Growing up, Mark Leuchter’s Tu Bishvat celebration did not extend much beyond eating a pomegranate. Although he does not commemorate the holiday through elaborate festivities, Leuchter finds its history interesting.
“There’s actually a prehistory to it,” said Leuchter, a religion professor and director of Jewish studies. “There was a really strong connection between the idea of the landscape and the concept of divine myth.”
Tu Bishvat began around 100 C.E., when legislation in the Bible instructed people to eat fruit from a tree five years after it was planted, Leuchter said. People struggled to keep track of the exact date they planted their trees, so the rabbi said the 15th of Shevat should be the day people count from.
This year, the holiday begins on the evening of Jan. 27 and ends on the evening of Jan. 28. While some Temple University students commemorate Tu Bishvat by planting trees or having Seders, others don’t celebrate the holiday.
Hannah Roach’s favorite part of the holiday is the food. This year, she plans to celebrate Tu Bishvat by making recipes with her favorite foods, like apricots, almonds and dates that are associated with the holiday.
“As with many other Jewish holidays, food plays an important part of the symbolism of the day,” wrote Roach, a second-year medical student, in an email to The Temple News.
Growing up, Roach used to honor the day by planting different flowers and herbs when she attended Hebrew school at her congregation, Larchmont Temple in Larchmont, New York. They would also do a lot of singing, she wrote.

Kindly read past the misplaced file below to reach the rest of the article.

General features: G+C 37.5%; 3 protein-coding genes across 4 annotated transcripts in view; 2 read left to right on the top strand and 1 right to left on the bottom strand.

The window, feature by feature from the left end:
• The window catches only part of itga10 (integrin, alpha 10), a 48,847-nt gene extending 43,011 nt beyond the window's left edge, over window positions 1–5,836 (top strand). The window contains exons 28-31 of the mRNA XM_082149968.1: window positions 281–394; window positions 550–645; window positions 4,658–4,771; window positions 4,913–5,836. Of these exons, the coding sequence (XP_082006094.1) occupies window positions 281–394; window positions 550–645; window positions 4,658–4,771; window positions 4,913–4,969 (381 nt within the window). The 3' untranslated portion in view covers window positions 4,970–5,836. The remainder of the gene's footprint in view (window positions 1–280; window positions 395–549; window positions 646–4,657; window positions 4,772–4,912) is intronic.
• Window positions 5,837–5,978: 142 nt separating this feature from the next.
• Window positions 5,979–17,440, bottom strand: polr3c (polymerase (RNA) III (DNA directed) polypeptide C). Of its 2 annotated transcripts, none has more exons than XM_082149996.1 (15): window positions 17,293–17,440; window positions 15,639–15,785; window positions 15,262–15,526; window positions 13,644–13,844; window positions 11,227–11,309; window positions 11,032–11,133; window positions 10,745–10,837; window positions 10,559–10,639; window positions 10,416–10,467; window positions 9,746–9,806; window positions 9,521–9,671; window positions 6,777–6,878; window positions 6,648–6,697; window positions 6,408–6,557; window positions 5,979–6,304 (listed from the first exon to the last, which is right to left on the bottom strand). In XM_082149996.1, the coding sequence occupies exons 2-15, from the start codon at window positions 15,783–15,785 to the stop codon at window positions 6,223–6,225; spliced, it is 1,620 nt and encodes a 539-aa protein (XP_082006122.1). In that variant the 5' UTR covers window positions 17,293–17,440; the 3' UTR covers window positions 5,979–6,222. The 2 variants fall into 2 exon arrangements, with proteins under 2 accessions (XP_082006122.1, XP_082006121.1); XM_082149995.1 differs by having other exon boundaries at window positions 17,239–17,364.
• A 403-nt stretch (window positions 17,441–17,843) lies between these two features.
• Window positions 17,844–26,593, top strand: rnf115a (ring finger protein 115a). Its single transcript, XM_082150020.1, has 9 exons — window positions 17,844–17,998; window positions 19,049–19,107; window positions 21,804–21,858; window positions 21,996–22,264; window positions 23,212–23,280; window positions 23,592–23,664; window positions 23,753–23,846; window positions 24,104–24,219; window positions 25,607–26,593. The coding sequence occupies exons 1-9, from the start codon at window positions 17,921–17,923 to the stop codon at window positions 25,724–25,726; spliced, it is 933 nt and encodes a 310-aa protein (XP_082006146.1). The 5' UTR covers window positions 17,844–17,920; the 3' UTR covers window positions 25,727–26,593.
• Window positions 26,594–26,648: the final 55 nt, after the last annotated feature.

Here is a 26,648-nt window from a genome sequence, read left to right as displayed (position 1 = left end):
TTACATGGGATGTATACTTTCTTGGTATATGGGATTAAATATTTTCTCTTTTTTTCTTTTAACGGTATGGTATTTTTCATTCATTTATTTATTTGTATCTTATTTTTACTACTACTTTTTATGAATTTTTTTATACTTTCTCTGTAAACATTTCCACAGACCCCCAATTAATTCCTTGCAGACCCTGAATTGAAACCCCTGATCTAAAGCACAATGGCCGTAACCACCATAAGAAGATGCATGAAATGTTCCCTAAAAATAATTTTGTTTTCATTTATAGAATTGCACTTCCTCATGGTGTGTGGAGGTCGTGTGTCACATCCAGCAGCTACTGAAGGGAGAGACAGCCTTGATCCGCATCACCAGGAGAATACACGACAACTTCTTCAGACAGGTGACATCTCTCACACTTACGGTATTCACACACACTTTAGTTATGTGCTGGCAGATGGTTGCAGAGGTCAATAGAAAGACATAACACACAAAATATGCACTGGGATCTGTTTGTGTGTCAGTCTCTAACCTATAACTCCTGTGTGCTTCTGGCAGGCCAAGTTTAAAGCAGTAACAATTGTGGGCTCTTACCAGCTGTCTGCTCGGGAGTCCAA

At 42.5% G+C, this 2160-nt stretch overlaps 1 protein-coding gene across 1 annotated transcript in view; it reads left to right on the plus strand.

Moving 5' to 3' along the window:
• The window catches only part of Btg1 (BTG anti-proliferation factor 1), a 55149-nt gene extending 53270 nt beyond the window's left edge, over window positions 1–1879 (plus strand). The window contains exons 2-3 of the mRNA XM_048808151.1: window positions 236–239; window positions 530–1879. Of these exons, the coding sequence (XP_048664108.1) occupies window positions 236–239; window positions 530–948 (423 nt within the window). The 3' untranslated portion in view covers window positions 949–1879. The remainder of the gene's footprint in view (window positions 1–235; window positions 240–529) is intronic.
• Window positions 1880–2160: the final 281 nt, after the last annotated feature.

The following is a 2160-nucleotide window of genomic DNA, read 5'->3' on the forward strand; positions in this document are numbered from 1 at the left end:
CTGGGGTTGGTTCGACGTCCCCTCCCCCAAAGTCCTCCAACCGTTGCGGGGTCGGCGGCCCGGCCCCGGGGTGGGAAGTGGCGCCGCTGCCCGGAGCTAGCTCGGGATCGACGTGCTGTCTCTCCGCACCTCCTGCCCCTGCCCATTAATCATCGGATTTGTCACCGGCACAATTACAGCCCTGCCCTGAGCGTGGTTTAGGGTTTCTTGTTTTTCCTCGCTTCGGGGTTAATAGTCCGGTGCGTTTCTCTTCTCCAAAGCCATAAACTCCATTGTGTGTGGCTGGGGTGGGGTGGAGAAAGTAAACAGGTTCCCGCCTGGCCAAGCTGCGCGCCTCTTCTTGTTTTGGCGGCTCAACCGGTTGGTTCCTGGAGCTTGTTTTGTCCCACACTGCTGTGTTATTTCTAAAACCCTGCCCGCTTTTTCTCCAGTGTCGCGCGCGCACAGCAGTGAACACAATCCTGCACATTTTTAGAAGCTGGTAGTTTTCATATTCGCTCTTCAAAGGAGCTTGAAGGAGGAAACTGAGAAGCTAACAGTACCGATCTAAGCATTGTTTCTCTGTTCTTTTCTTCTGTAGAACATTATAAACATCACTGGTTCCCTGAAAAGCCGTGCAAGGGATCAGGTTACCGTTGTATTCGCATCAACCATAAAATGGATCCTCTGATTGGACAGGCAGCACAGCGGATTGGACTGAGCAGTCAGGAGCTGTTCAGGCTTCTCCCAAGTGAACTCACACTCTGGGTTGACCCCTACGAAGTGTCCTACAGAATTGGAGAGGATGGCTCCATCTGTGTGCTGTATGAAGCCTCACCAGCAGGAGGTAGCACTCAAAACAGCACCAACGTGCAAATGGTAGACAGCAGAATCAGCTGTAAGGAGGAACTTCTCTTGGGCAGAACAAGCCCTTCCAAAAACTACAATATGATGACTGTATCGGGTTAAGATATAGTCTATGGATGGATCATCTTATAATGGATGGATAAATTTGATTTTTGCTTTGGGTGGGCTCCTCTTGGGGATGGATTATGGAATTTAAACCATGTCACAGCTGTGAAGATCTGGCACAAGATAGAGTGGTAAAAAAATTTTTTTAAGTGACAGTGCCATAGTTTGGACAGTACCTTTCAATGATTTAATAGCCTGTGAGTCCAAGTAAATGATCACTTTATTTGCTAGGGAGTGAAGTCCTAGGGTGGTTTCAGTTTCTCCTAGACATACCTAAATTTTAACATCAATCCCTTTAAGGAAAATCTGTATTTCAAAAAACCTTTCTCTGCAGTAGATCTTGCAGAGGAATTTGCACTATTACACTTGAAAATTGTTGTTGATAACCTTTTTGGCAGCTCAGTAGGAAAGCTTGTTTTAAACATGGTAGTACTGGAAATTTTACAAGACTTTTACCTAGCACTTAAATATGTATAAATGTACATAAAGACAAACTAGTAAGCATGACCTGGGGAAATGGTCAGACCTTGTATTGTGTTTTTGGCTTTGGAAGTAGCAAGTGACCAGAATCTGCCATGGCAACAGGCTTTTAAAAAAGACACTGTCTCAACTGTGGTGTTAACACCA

To Roach, Tu Bishvat is the celebration of the natural world, in particular the trees.
“Trees are important in many cultures, in many ways,” Roach wrote. “We refer to the Torah as the tree of life, trees give us food, resources and the air we breathe. So to me, it is about appreciating the world around us and working to protect it.”
Asher Mandel also celebrated Tu Bishvat at Abraham Joshua Heschel School in New York, New York. There, they would have some form of education and celebration to appreciate nature and nature’s bounty, he said.
However, Mandel, a second-year medical student, has not celebrated Tu Bishvat since he was 18.
“I haven’t really celebrated it in many years because Judaism has a lot of holidays and that’s not one of the major ones,” Mandel said.
According to Mandel, the holiday is more cultural and traditional than it is religious.
While it was once a way to keep track of trees’ ages, the Tu Bishvat traditions changed over time, Leuchter said.
During the creation of the holiday, many Jewish people were farmers. In the years following its creation, they were often unable to own land and were required to move from place to place. The situation for Jewish people had changed and, as a result, these traditions began to adapt to their new circumstances, Leuchter said.
In recent years, Tu Bishvat has gained importance in Israel, Leuchter said.
“You know when you plant a tree, you’re also claiming land to a certain degree, and if it’s not clear who owns the land, then planting of the tree can become a very political thing,” he said.
Beck Macey, a senior media studies and production major, has also not celebrated Tu Bishvat in many years.
“Since I was 16 my views on Israel have changed a lot,” they said. “Becoming more connected to a holiday that’s mainly celebrated there is definitely something that didn’t happen.”
Macey feels a strong connection with nature. While they don’t contribute the connection to Tu Bishvat, they definitely believe that it’s related to being Jewish.
“There is a central value in Judaism called ‘Tikkun Olam’ which translates to, ‘The repair of the world,’” Roach wrote.
“Environmental justice is very in line with this Jewish value — we want to not just preserve the world but repair,” she added. “What I love about this notion of repairing the world is that it means the work is never done.”